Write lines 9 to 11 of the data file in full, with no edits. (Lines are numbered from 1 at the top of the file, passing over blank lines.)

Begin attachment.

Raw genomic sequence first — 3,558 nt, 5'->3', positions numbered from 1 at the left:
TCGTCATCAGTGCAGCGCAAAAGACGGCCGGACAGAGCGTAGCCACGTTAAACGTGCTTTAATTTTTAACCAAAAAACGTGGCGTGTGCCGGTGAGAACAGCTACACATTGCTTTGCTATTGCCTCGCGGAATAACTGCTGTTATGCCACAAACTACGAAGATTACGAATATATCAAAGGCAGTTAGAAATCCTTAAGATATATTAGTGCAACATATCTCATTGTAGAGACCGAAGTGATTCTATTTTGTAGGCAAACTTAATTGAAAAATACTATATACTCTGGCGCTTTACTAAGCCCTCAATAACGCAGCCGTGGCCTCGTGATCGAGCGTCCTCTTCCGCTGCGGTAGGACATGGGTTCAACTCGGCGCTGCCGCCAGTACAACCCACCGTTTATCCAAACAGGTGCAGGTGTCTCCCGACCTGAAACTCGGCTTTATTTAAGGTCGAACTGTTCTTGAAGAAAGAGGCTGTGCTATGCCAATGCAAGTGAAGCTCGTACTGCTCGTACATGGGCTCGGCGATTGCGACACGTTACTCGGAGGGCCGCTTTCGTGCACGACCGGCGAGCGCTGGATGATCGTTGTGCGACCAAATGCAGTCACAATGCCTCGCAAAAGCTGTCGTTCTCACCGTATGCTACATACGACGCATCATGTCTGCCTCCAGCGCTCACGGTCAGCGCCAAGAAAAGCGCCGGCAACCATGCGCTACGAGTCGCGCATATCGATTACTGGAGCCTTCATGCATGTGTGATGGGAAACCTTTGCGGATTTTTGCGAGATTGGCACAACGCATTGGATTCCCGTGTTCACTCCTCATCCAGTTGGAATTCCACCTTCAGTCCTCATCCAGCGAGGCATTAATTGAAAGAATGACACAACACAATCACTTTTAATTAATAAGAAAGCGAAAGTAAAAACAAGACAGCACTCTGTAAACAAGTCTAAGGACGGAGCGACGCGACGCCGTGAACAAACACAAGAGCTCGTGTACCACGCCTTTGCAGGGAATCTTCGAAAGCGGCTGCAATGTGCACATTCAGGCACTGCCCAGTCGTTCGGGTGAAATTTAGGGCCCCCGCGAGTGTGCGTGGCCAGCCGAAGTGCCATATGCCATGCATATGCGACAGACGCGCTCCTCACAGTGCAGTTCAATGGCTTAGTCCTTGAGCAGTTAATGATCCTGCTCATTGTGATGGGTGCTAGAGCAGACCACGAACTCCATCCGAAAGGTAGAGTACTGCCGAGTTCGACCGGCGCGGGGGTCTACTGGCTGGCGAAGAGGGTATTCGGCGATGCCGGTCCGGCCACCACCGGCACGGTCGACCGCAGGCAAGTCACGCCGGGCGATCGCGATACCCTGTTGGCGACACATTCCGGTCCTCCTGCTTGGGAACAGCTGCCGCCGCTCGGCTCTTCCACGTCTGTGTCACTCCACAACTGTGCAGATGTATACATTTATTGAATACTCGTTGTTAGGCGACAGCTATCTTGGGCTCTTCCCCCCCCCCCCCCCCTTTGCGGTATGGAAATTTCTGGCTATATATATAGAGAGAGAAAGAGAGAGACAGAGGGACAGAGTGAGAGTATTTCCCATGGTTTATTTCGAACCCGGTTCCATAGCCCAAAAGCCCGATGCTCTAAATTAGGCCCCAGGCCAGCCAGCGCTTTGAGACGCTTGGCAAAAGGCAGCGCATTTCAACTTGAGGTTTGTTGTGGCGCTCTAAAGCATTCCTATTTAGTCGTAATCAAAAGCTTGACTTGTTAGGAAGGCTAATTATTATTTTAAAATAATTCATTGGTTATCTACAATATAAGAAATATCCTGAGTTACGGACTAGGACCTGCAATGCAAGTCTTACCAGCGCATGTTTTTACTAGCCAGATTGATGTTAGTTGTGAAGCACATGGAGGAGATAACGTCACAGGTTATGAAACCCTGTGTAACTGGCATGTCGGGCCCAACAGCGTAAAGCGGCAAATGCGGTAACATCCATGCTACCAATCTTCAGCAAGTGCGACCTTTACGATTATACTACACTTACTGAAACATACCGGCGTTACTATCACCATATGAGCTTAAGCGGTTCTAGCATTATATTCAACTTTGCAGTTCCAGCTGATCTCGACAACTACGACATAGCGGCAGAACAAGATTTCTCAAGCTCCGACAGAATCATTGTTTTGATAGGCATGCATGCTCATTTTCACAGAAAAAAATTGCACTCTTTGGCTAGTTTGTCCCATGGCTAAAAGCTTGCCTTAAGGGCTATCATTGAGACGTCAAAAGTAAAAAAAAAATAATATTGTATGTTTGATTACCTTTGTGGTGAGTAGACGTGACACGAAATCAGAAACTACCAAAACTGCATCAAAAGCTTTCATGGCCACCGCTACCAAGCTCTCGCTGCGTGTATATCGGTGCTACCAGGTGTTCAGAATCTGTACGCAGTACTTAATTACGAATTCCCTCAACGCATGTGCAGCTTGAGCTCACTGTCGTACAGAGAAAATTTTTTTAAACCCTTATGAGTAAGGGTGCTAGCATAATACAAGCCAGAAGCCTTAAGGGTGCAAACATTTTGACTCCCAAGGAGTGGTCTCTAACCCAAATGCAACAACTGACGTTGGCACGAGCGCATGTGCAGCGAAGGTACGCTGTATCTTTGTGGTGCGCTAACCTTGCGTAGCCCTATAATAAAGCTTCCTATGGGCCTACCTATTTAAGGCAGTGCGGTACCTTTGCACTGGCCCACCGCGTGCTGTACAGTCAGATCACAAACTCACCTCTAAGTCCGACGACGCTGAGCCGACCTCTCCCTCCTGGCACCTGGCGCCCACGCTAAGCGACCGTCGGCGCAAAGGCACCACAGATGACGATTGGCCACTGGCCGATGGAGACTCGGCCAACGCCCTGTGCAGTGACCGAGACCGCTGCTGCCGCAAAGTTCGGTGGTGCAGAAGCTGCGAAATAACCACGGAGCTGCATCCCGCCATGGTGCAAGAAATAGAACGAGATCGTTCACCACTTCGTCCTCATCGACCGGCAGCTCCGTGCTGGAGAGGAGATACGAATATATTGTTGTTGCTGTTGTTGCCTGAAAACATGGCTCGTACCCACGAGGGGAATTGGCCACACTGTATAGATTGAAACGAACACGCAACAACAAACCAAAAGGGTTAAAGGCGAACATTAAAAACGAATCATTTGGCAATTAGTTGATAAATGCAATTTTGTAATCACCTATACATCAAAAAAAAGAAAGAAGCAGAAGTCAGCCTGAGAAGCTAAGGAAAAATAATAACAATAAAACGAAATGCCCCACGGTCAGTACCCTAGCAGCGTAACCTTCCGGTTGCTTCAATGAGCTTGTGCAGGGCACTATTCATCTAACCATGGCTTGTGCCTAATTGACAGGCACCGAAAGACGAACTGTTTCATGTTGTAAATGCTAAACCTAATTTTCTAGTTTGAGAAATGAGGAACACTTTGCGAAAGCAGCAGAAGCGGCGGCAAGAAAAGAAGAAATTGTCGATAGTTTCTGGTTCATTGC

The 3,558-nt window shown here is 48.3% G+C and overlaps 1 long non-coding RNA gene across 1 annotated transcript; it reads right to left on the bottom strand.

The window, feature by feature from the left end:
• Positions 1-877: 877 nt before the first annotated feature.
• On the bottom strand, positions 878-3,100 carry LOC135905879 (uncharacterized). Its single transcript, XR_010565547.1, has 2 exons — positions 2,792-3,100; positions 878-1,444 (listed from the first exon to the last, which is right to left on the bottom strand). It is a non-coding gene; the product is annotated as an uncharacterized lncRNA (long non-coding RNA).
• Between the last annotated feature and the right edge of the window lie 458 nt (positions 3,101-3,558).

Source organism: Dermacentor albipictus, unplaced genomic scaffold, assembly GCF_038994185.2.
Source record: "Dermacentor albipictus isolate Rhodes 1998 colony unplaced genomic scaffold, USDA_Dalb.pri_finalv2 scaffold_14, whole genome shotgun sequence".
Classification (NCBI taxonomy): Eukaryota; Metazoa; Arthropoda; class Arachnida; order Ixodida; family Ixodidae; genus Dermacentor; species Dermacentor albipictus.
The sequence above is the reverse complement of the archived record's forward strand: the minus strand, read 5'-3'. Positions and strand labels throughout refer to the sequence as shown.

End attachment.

Source record: "Dermacentor albipictus isolate Rhodes 1998 colony unplaced genomic scaffold, USDA_Dalb.pri_finalv2 scaffold_14, whole genome shotgun sequence".
Classification (NCBI taxonomy): Eukaryota; Metazoa; Arthropoda; class Arachnida; order Ixodida; family Ixodidae; genus Dermacentor; species Dermacentor albipictus.
The sequence above is the reverse complement of the archived record's forward strand: the minus strand, read 5'-3'. Positions and strand labels throughout refer to the sequence as shown.